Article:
Joe Quintanilla v. Wells Fargo Bank, N.A. et al

Filing 21

MINUTES (IN CHAMBERS) Order Remanding Case to State Court for Lack of Subject Matter Jurisdiction 19 by Judge Andrew J. Guilford: The Court REMANDS this case to state court for lack of subject matter jurisdiction and VACATES all pending motions. See document for further information. MD JS-6. Case Terminated. (lwag)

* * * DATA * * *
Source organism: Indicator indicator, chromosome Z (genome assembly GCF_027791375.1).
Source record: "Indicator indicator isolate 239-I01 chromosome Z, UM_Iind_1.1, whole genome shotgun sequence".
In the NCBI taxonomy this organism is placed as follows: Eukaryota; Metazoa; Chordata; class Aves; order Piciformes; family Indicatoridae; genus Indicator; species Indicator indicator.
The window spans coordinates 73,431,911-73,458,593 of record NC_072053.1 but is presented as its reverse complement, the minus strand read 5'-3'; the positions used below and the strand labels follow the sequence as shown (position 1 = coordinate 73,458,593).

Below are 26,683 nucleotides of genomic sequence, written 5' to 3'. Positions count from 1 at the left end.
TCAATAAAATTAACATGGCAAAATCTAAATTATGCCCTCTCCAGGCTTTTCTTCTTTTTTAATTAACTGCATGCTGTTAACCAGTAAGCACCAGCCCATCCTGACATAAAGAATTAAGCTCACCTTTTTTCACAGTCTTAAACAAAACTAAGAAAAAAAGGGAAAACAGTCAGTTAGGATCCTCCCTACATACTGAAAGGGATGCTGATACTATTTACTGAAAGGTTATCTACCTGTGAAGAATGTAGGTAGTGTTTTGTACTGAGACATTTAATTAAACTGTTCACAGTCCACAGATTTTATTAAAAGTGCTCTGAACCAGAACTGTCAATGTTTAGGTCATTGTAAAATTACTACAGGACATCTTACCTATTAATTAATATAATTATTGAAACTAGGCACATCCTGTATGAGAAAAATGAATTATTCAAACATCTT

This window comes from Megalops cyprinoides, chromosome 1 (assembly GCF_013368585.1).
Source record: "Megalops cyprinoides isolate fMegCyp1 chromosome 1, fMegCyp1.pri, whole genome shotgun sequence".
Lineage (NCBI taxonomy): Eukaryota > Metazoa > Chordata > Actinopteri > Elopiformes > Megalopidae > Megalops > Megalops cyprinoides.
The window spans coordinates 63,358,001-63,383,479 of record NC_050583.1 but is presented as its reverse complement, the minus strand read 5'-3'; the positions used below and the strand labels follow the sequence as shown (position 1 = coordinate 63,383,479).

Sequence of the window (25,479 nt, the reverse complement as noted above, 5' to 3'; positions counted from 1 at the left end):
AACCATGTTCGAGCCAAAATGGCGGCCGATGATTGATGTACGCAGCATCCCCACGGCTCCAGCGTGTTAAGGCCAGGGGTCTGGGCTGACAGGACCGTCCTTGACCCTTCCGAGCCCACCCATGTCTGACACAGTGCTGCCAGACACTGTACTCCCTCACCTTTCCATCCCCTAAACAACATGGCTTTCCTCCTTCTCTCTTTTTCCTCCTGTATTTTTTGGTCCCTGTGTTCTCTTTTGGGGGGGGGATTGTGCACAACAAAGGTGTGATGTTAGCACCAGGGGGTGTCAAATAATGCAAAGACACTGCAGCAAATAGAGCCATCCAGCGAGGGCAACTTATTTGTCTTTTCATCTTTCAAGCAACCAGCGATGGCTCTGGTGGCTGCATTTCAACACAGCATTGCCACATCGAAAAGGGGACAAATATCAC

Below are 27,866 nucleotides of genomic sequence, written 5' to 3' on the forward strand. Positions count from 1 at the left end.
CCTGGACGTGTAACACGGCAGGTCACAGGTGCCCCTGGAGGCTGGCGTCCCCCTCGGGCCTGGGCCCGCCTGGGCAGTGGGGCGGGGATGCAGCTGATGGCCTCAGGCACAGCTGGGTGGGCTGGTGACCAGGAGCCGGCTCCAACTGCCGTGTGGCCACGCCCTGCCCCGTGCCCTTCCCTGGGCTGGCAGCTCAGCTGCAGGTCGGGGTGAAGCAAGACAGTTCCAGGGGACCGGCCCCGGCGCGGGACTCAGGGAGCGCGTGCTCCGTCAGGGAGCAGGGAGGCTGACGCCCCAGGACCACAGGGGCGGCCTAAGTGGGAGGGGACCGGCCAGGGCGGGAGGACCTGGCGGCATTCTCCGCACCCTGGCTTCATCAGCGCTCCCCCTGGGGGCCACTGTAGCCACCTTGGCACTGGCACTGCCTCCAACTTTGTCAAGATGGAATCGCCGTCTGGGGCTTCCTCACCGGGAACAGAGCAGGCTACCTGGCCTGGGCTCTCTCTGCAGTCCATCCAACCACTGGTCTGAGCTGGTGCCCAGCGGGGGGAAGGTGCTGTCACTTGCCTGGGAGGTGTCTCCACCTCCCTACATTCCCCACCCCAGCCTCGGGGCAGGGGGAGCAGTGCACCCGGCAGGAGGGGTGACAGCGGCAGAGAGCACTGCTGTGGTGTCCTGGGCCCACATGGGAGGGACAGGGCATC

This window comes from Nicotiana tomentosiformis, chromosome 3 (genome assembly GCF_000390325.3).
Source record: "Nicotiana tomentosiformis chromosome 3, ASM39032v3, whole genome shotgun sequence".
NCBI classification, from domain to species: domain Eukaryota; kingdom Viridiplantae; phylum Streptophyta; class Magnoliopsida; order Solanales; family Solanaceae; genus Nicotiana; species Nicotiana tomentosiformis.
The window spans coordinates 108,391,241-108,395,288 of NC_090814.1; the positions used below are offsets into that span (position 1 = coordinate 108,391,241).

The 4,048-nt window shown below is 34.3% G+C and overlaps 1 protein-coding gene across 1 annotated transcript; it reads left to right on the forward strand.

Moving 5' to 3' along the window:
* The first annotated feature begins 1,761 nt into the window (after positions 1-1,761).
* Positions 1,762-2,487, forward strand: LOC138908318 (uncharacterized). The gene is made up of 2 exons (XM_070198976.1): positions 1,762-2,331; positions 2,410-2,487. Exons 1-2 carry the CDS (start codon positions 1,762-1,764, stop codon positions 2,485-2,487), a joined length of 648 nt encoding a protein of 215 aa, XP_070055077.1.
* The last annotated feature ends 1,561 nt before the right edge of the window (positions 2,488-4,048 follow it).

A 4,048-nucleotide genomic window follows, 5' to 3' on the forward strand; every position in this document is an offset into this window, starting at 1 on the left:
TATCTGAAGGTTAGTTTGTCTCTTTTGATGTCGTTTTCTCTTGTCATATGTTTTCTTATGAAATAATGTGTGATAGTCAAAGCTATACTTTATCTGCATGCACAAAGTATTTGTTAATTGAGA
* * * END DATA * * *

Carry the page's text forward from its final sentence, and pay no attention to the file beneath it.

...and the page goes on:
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UNITED STATES DISTRICT COURT CENTRAL DISTRICT OF CALIFORNIA CIVIL MINUTES - GENERAL Case No. SACV 16-1514 AG (JCGx) Title JOE QUINTANILLA v. WELLS FARGO BANK, N.A. ET Al. Present: The Honorable September 21, 2016 ANDREW J. GUILFORD Lisa Bredahl Deputy Clerk Attorneys Present for Plaintiffs: Proceedings: Date Not Present Court Reporter / Recorder Tape No. Attorneys Present for Defendants: [IN CHAMBERS] ORDER REMANDING CASE TO STATE COURT FOR LACK OF SUBJECT MATTER JURISDICTION Plaintiff Joe Quintanilla sued Defendants Wells Fargo Bank and Clear Recon Corporation in state court for claims arising out of a home loan. Wells Fargo removed the case to federal court, asserting that this Court has subject matter jurisdiction on diversity grounds. Wells Fargo stated that the amount in controversy was met because the loan amount and value of the property clearly exceed $75,000. Wells Fargo also tried to argue that complete diversity was met because it is a South Dakota citizen and Quintanilla is a California citizen. But Wells Fargo argued that Clear Recon Corporation, a California citizen, is fraudulently joined and should not be considered in a diversity jurisdiction analysis. The Court was concerned about subject matter jurisdiction and ordered Wells Fargo to appear at a hearing on September 12, 2016, to show cause as to why this case should not be remanded. Wells Fargo did appear but the Court is not convinced that it has subject matter jurisdiction and now REMANDS this case to state court for lack of subject matter jurisdiction and VACATES all pending motions. CIVIL MINUTES - GENERAL Page 1 of 4 UNITED STATES DISTRICT COURT CENTRAL DISTRICT OF CALIFORNIA CIVIL MINUTES - GENERAL Case No. SACV 16-1514 AG (JCGx) Title JOE QUINTANILLA v. WELLS FARGO BANK, N.A. ET Al. 1. Date September 21, 2016 LEGAL STANDARD 1.1 Subject Matter Jurisdiction Generally The Constitution confines federal courts’ power to rule to certain subject matters. See U.S. Const. art. III, § 2. Courts themselves police their exercise of power. They take this sacred duty seriously and guard their limited jurisdiction jealously. See Abramson v. Marriott Ownership Resorts, Inc., 155 F. Supp. 3d 1056, 1060 (C.D. Cal. 2016). This jealousy gets expressed in a lot of ways. First, federal courts start off assuming that cases are outside of their power to rule. Kokkonen v. Guardian Life Ins. Co. of Am., 511 U.S. 375, 377 (1994). Courts require parties arguing for jurisdiction to establish otherwise. Id. Second, federal courts demand that parties arguing for jurisdiction address jurisdiction as soon as they get to the federal courthouse doors, in their complaints or notices of removal. See Fed. R. Civ. P. 8(a)(1); 28 U.S.C. § 1446(a). Third, federal courts raise jurisdiction whenever they think it’s a question, at any point in a case, on their own without the parties’ involvement. See Fed. R. Civ. P. 12(h)(3). Fourth, federal courts are particularly skeptical of cases removed from state court. Gaus v. Miles, Inc., 980 F.2d 564, 566 (9th Cir. 1992). The strong presumption against removal jurisdiction means that defendants have the burden of establishing, by a preponderance of evidence, that removal is proper. See id. Courts “strictly construe the removal statute against removal jurisdiction,” so “[f]ederal jurisdiction must be rejected if there is any doubt” about jurisdiction. Id. 1.2 Diversity Jurisdiction Specifically Diversity jurisdiction allows federal courts to rule in civil actions between citizens of different states where the matter in controversy exceeds $75,000. See 28 U.S.C. § 1332(a). Further, diversity jurisdiction requires that each plaintiff in a case be a citizen of a different state than each defendant—in other words, that there be complete diversity. See id. CIVIL MINUTES - GENERAL Page 2 of 4 UNITED STATES DISTRICT COURT CENTRAL DISTRICT OF CALIFORNIA CIVIL MINUTES - GENERAL Case No. SACV 16-1514 AG (JCGx) Title JOE QUINTANILLA v. WELLS FARGO BANK, N.A. ET Al. 1.3 Date September 21, 2016 The Sham Defendant Doctrine The sham defendant doctrine—sometimes labeled as fraudulent joinder—is implicated here. A defendant trying to get into federal court will often argue that a party the plaintiff brought into the lawsuit was only included to prevent potential or destroy existing diversity in a case where diversity jurisdiction might otherwise exist. To succeed on this argument, the removing party must convince the court that the plaintiff’s failure to state a claim against the non-diverse defendant is “obvious according to the well-settled rules of the state.” United Computer Sys. v. AT&T Corp., 298 F.3d 756, 761 (9th Cir. 2002). The removing party must make its showing with the Court resolving “all disputed questions of fact and all ambiguities in the controlling state law . . . in the [Plaintiff’s] favor.” Warner v. Select Portfolio Servicing, No. SACV 160753AGRAOX, 2016 WL 4492828, at *2 (C.D. Cal. June 24, 2016) (emphasis added). Plaintiff’s failures on this front must be “obvious.” United Computer Sys., 298 F.3d at 761. If there are any doubts, the defendant loses. See Gaus, 980 F.2d at 566. If the removing party is persuasive, the court is supposed to ignore the citizenship of the fraudulently joined sham defendant when deciding whether there’s the requisite diversity of citizenship. See Caterpillar, Inc. v. Lewis, 519 U.S. 61, 68 (1996); Padilla v. AT&T Corp., 697 F. Supp. 2d 1156, 1158 (C.D. Cal. 2009). The argument that a plaintiff fraudulently joined the only non-diverse party is increasingly being brought in federal courts. See Padilla, 697 F. Supp. 2d at 1157; see also E. Farish Percy, Making a Federal Case of It: Removing Civil Cases to Federal Court Based on Fraudulent Joinder, 91 Iowa L. Rev. 189, 191 (2005). As this argument has become more common, so has its misuse. 2. ANALYSIS No one disputes that Clear Recon destroys diversity if it is a party to this case and its citizenship is considered. And if a non-diverse party is joined to a diversity jurisdiction case, the district court must remand the case because it no longer has jurisdiction. See Morris v. Princess Cruises, Inc., 236 F.3d 1061, 1068 (9th Cir. 2001). CIVIL MINUTES - GENERAL Page 3 of 4 UNITED STATES DISTRICT COURT CENTRAL DISTRICT OF CALIFORNIA CIVIL MINUTES - GENERAL Case No. SACV 16-1514 AG (JCGx) Date September 21, 2016 Title JOE QUINTANILLA v. WELLS FARGO BANK, N.A. ET Al. Wells Fargo states that Clear Recon is a fraudulently joined party because the complaint doesn’t allege any wrongful conduct by and doesn’t seek any relief from Clear Recon. (Dkt. No. 1 at 8:25–27.) But among other examples, the complaint alleges that all “Defendants violated their duty under § 2923.55 by . . . instead feign[ing] work[] with Plaintiff, then went ahead and illegally initiated foreclosure proceedings.” (Complaint, Dkt. No. 1, Ex. A. at 6:12–13.) And it alleges that all “Defendants caused to be recorded fraudulent and/or false Substitution of Trustee, Notice of Default and Notice of Trustee’s Sale; and failed to comply with the provisions of Ca. Civ. Code § 2914.17.” (Id. at 10:4–6.) So it is possible that Quintanilla might recover from Clear Recon, and Clear Recon seems far from a sham or fraudulent defendant. Clear Recon was not a fraudulently joined party and its citizenship must be considered in a diversity analysis. Since there is no complete diversity of citizenship here, this case must be remanded to state court for lack of subject matter jurisdiction. 3. DISPOSITION The Court REMANDS this case to state court for lack of subject matter jurisdiction and VACATES all pending motions. : Initials of Preparer CIVIL MINUTES - GENERAL Page 4 of 4 lmb 0